Shock Treatment

Jude Friend still feels the effects twenty years later.

In the first hours after Jude Friend was struck by lightning, at a moment when she did not know whether she would live or die, she crawled to an opening in her tent and gazed at the morning sky. "What a beautiful sunrise," she thought.

Twenty-one years later, the image lingers: It has come to symbolize her life after the strike. "When I saw that, I just had the feeling I was going to be okay," she says. She knows what Garry Rudd and others are going through; she wants them to know that there's hope.

The 48-year-old pharmacist was born in Texas but traveled from military base to military base with her family. Her husband, Nelson Chenkin, is a software engineer from New York City. During early trips out west, they each developed a love for the outdoors that would draw them together as adults. Nelson dreamed of conquering mountains; Jude contemplated blossoms. "I could spend hours staring at flowers," Jude says. "I'm just fascinated by nature."

Survivor! Jude Friend was struck twenty years ago.
John Johnston
Survivor! Jude Friend was struck twenty years ago.

They met in 1973, on a scuba-diving excursion to a sunken World War II ship. They fell in love, married, and settled in Fort Collins five years later, drawn by the Rocky Mountains and the sun. "It was either Colorado or the Pacific Northwest," Jude says. "We chose Colorado. It was drier. We don't like carrying wet tents."

They cross-country skied in the winter, hiked in the summer, and strapped on a backpack every chance they could. They were well-heeled, well-equipped and reasonably well aware of natural hazards, including lightning. Nelson also was a stickler for safety precautions and planning. In fact, two months before Jude was struck, he'd completed a CPR class offered through the Colorado Mountain Club. He practiced on Jude.

"We felt like we were ready for whatever might happen," Jude says.

"Not quite experts, but not novices, either," Nelson adds.

The couple planned to celebrate Jude's 27th birthday on July 21, 1979, with a four-day backpacking trip through the Rawhaw Wilderness, thirty miles northwest of their home. Nelson's friend Perry Brown, visiting from Kentucky, would accompany them.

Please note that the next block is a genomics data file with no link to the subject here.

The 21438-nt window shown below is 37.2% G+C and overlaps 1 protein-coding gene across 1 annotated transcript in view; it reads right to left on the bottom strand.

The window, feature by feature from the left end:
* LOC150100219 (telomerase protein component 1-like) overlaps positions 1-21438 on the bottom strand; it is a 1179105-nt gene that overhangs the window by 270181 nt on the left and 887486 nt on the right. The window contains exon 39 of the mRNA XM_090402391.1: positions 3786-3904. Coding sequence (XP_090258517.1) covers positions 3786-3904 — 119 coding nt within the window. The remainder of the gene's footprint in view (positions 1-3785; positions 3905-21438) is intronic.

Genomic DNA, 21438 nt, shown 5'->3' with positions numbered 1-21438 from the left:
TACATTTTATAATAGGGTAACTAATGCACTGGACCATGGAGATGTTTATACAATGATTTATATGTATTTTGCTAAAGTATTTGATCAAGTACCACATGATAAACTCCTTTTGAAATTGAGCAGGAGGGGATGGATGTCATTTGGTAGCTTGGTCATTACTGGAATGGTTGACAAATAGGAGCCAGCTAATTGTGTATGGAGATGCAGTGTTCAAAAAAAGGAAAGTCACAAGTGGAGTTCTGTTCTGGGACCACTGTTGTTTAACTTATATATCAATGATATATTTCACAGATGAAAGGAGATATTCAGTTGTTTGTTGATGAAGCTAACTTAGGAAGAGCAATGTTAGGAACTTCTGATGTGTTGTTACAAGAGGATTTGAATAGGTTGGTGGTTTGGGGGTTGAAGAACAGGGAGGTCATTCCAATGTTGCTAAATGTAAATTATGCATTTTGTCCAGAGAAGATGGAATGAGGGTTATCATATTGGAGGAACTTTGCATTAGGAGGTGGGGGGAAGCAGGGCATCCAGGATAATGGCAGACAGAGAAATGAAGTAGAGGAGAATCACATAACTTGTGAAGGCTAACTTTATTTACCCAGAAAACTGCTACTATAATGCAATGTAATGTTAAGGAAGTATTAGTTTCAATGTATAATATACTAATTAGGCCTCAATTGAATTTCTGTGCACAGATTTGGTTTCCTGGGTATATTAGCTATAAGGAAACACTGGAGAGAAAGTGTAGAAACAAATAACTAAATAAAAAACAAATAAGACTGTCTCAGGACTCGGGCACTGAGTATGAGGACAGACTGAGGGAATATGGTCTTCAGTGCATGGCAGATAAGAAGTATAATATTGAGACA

"I was excited," Jude recalls. "It was my birthday, it was beautiful outside, and I thought that maybe Nelson would bring along some treat like freeze-dried ice cream. I knew I would get some kind of a surprise. But I didn't expect this big of a surprise."

Although Nelson had chosen the Crater Lakes as their destination, he changed his mind en route after learning that other campers had claimed the spot. He decided they'd hike several hundred feet higher, to Rockhole Lake, where they'd have more privacy. On the second day of the trip, after a nine-mile hike, they finally trudged up a loose talus slope toward the lake, well above timberline, and picked a campsite at the edge of an open cirque, about seventy yards from a stream. The view was magnificent: Poudre Canyon to the east, Mummy Range to the south, the Rawhaw Peaks to the west and north.

Nelson had indeed packed a birthday treat: freeze-dried cheesecake. But at about 6 p.m., as he and Perry plotted their surprise, they noticed a storm gathering about five miles to the west. Although it hadn't begun to rain or thunder, Nelson thought they'd better pitch the tent, anyway. So while he and Perry got to work, Jude hurried down to the stream with her aluminum pan to wash up.

Lightning suddenly flashed, then flashed again, and Nelson expected to see Jude scrambling up the hill, frightened by the blast. When she didn't appear, he headed to the stream. He saw what he thought was Jude's wool shirt tossed onto the ground and wondered, "Why did she take her shirt off?"

Then he realized that it wasn't her shirt: It was Jude. She was lying on her back with her eyes half-opened, foam on her lips, skin ashen, feet dangling over a crater blasted into a rock that was eighteen inches deep and two feet wide.

Nelson cried for help and ran toward his wife, smelling burning hair and wool as he approached her. He started CPR, and within twenty seconds, Jude began to breathe. Her pulse returned. Her face flushed. She moved. If Nelson had not taken that class two months before, his wife would have died.

The two men carried Jude back to camp and placed her in a sleeping bag inside the tent.

Then Perry headed out for help, hiking toward a camp they'd spotted about three-quarters of a mile away. Nelson huddled over Jude, who finally regained consciousness about thirty minutes after she was struck. But when her eyes opened, she couldn't see.

She asked Nelson who he was, asked where she was, then passed out.

At around 4 a.m., Jude awoke. She crawled to the opening of the tent and marveled at the pink-and-gold sunrise. She was dehydrated. Nauseated. Burned on her neck, chest, hands and feet. She tried to walk, but couldn't.

"If you don't get me out of here," she told Nelson, "I'm going to die."

Later that morning, help arrived, and the campers packed up their gear and carried Jude down the precarious forty-degree slope. On the final stretch, as the terrain became even steeper, Jude had to crawl down on her hands and legs. Finally, when they got low enough, she was taken out in a flight-for-life helicopter.

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